The Annunciation the Ark and the Angels

At a pre-Christmas party last evening my favorite Catholic Sunday School teacher was explaining about the significance of the Blessed Virgin Mary in the Old Testament. It all has to do with overshadowing, arks and angel wings.

See, the Ark of the Covenant is that gold covered wooden box which was the throne of God which rested first in the tabernacle and later in Holy of Holies in the temple. Yes, the one that Indiana Jones found buried in Egypt in the movie (only that was pretend). The ark held the tablets of the Ten Commandments, a jar of manna–the Bread from heaven–and Aaron’s staff which had budded miraculously. On top of the box was a lid topped with images of two angels with their wings spread out to touch each other in a gesture of overshadowing protection for the covenant box and its contents.

The Ark of the Covenant is, of course, an ancient archetype (no pun intended) for the Blessed Virgin. The Ark contained the tablets of the Word of God. She was the bearer of the Word Incarnate. The Ark contained the manna of the wilderness. She held in her womb the Bread of Life. The Ark held the budding staff of Aaron. Within her was the spring of new life from the stump of Jesse. That she is the Ark of the Covenant is seen in Revelation 11-12 where, in John’s vision of heaven, he sees the Ark of the Covenant, and immediately afterwards sees the sign of the woman in heaven clothed with the sun who bears the child who rules with the rod of iron.

So the angels overshadow the Ark of the Covenant. Then there is that interesting story of Ruth in the Old Testament. You may remember that the young widow Ruth was entitled to marry her kinsman Boaz, who would look after her. According to custom she presented herself to him, and as a sign of his acceptance of her he takes her under his cloak. Now, the Hebrew word for a cloak is the same as ‘angel wings’ and is the same root as the word ‘to overshadow’. As a sign of betrothal, Boaz “overshadowed” her with his cloak.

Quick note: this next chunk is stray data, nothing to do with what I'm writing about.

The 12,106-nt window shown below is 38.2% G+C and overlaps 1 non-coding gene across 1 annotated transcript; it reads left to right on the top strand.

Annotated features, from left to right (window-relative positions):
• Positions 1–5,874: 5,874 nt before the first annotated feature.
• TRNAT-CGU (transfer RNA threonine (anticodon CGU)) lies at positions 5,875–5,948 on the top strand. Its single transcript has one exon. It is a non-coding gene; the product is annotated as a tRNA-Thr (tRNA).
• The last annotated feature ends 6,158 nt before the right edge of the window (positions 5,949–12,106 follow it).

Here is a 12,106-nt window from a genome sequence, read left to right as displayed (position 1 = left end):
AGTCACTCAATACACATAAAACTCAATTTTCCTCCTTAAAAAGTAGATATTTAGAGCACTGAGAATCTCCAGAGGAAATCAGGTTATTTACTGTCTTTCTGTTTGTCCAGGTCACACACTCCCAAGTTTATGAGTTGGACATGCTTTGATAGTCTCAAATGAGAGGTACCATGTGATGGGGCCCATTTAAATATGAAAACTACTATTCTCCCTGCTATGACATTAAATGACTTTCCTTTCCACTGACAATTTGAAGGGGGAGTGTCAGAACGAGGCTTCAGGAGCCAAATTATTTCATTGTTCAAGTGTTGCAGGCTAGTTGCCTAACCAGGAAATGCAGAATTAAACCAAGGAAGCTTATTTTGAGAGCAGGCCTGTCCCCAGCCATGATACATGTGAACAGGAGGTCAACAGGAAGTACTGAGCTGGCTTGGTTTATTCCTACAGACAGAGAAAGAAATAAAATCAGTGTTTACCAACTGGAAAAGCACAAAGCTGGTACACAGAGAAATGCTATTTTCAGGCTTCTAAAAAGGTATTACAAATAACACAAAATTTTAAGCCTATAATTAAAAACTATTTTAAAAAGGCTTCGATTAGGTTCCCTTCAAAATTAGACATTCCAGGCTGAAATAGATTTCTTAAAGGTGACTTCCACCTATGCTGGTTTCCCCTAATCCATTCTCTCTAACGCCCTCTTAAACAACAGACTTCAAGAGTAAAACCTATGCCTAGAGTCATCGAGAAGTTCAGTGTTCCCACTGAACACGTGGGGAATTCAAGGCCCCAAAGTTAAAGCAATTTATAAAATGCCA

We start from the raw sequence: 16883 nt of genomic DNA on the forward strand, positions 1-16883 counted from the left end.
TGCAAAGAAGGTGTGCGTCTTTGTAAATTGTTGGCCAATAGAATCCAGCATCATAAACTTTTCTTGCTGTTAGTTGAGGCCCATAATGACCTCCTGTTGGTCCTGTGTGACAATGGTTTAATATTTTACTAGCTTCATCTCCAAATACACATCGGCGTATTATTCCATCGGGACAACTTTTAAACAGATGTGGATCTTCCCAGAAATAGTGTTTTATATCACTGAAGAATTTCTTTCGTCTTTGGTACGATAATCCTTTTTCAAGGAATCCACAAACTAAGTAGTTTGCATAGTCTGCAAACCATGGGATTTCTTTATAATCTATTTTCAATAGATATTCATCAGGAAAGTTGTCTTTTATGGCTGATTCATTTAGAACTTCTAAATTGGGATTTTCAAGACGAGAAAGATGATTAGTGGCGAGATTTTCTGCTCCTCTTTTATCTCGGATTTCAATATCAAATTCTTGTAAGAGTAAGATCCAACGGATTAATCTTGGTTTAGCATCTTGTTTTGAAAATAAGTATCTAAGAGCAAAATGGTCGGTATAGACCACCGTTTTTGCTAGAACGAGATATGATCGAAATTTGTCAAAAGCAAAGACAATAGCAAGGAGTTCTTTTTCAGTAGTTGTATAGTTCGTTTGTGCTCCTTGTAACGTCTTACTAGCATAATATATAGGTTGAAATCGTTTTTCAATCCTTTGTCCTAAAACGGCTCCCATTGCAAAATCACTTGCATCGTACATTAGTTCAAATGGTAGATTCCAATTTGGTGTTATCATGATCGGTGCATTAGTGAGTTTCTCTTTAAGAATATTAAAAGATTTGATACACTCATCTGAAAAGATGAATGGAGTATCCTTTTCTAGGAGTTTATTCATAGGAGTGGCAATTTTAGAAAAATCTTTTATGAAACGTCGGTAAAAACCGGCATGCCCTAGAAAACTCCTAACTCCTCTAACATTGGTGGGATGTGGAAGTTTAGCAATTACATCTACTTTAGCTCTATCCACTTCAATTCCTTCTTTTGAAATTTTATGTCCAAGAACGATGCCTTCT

Jump forward to the Annunciation and we see that the angel says “the power of the Most High will overshadow you.” This “overshadowing” therefore alludes to the angel wings, and to Boaz’ cloak of betrothal and to the wings of the angels that overshadowed the Ark of the Covenant. Thus in one little word the full imagery of the Old Testament prophecies about the Blessed Mother are brought to fulfillment. Also, we see why that curious (and seemingly superfluous) story of Ruth was included in the Old Testament.

So, to those non Catholics who protest that there is not much about Mary in the Bible–she is there woven through the Scriptures through symbol and sign and archetype. Mary the Ark of the Covenant, who bears the Word of God Incarnate, the Bread of Life, is overshadowed by the angels–the powerful messengers of the Lord. Ruth–the type of the virtuous bride–is overshadowed by the cloak of Boaz–bringing forward the nuptial imagery in which the Virgin becomes the Spouse of the Holy Spirit and Mother of the Church–which in turn points forward to the nuptial imagery of the Church as the Bride of Christ.

And all of this captured in the moment when the Angel and the Girl are met. For more learned details on this go to Christian’s blog: Smaller Manhattans.

  • kkollwitz

    The Sunday School teacher recounted the Ark business last year at:

  • Leo White

    Isn't there also a parallel of sorts between Luke's story of Mary's visiting Elizabeth for 3 months and the ark's staying for 3 months at the house of Obededom the Gethite (2 Samuel 6)?

  • kkollwitz

    "Isn't there also a parallel of sorts…"Yes! We are only scratching the surface of the Ark business in Catechism class due to time constraints.